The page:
Long accused of protectionist tactics that make it a difficult place for foreign firms to operate, China is trying to reverse that narrative amid an escalating trade war with the United States, green-lighting huge investments and portraying itself as a champion of openness.
But critics argue that despite its attempt to claim the moral high ground as US President Donald Trump threatens to apply more tariffs on Chinese imports, Beijing's recent moves to make it easier for foreign businesses to set up operations also effectively acknowledges that it has had discriminatory market barriers.
This week, China agreed to a $10 billion petrochemicals project by Germany's BASF that will be the first such plant in China that is wholly foreign-owned, not a joint venture.
It also approved a huge new wholly-owned Shanghai factory for US electric car maker Tesla Inc, and a $2.3 billion joint venture organic light-emitting diode (OLED) plant to be built by South Korea's LG Display Co Ltd.
Responding to the Trump administration's latest plan to slap 10 percent tariffs on an extra $200 billion worth of Chinese imports, Assistant Commerce Minister Li Chenggang said on Wednesday that China would not close itself to US business.
“I want to stress that the Chinese government's attitude to support business cooperation between the two countries will not change, its determination to push forward reforms and improve the business environment will not change, and its stance of opposing unilateralism and supporting multilateralism will not change,” Li said at a business forum in Beijing on Wednesday.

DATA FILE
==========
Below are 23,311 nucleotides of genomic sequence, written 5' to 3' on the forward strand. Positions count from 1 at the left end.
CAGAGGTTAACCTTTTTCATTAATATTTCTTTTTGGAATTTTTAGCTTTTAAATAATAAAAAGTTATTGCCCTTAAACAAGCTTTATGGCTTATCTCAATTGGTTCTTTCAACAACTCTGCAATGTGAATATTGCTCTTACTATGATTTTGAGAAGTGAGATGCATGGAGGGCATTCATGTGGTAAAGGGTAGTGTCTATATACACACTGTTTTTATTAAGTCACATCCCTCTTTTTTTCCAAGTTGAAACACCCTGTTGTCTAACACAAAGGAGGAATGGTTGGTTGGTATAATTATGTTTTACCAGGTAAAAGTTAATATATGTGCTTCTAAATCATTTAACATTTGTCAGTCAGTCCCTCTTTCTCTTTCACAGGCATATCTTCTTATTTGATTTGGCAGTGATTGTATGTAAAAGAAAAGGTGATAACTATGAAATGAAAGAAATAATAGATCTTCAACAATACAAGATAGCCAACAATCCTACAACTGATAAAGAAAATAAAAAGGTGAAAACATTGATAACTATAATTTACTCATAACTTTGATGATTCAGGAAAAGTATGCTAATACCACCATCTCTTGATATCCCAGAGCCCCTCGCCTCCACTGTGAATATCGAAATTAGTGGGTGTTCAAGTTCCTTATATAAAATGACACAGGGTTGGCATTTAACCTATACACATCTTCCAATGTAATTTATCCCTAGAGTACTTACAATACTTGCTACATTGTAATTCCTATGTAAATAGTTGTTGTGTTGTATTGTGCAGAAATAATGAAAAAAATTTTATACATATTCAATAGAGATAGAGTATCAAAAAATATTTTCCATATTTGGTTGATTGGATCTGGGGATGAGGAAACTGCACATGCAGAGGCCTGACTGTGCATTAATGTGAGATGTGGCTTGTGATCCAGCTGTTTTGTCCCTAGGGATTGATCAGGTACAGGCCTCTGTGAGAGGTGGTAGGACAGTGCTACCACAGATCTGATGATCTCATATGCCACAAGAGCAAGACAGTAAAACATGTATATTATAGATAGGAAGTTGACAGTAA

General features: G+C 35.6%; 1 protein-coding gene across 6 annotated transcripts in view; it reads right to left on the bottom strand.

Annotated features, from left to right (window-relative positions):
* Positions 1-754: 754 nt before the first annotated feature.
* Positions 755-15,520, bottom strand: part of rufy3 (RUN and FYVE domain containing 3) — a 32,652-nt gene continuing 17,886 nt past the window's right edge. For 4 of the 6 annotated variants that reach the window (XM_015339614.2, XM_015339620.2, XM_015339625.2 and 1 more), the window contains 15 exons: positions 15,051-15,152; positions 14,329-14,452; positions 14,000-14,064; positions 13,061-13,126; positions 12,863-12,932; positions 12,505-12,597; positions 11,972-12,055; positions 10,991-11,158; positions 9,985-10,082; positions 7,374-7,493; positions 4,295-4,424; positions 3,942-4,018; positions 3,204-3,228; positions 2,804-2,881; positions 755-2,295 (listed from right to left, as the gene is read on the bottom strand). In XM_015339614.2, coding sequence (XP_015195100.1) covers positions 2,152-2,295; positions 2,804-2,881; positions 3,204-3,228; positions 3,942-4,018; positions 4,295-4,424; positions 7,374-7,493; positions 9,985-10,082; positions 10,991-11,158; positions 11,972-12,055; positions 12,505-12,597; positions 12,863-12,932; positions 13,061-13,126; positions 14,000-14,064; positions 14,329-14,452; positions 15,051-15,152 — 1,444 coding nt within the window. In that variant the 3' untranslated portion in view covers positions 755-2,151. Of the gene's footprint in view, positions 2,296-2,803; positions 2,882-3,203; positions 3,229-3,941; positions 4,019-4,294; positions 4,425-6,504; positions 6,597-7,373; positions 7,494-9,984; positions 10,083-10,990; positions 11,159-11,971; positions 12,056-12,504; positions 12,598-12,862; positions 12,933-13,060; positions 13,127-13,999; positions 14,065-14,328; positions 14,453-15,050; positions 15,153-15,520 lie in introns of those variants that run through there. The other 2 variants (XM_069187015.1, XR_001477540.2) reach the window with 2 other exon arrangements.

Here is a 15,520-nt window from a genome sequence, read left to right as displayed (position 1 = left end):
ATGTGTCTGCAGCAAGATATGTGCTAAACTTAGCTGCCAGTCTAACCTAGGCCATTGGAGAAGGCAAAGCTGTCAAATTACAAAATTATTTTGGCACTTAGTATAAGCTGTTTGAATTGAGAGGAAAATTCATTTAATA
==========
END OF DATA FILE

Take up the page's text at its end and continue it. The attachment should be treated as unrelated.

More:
“They go low, we go high,” he said, in an apparent jab at Trump as he borrowed a phrase used by former US First Lady Michelle Obama in the 2016 US election campaign.
The recent investment announcements came as Premier Li Keqiang this week visited Germany. The two countries signed commercial accords worth 20 billion euros ($23.5 billion), including the BASF agreement.
Chinese state media framed such cooperation in the context of the increasingly bitter trade dispute with Washington.
“The trade war should push China and the EU to cherish mutual cooperation, because this increasingly scarce cooperation is becoming more valuable,” China's nationalist tabloid, the Global Times, said in an editorial on Wednesday.
As the threats in the trade dispute have increased, so too have signals from Beijing that it means to follow through on reforms. Chinese officials insist there is no link, and that it will open up at its own pace. Rising costs are also frustrating to foreign manufacturers in China.
In recent weeks, China has issued a shorter list of areas closed to foreign investment, and committed to easing or eliminating foreign equity caps in sectors that include banking, insurance, securities, the auto industry, as well as in shipbuilding and aerospace.
But the string of announcements come at a time when there has been slowing foreign investment into China and more vociferous complaints about Beijing's market barriers and the difficulty of doing business in the world's second-largest economy.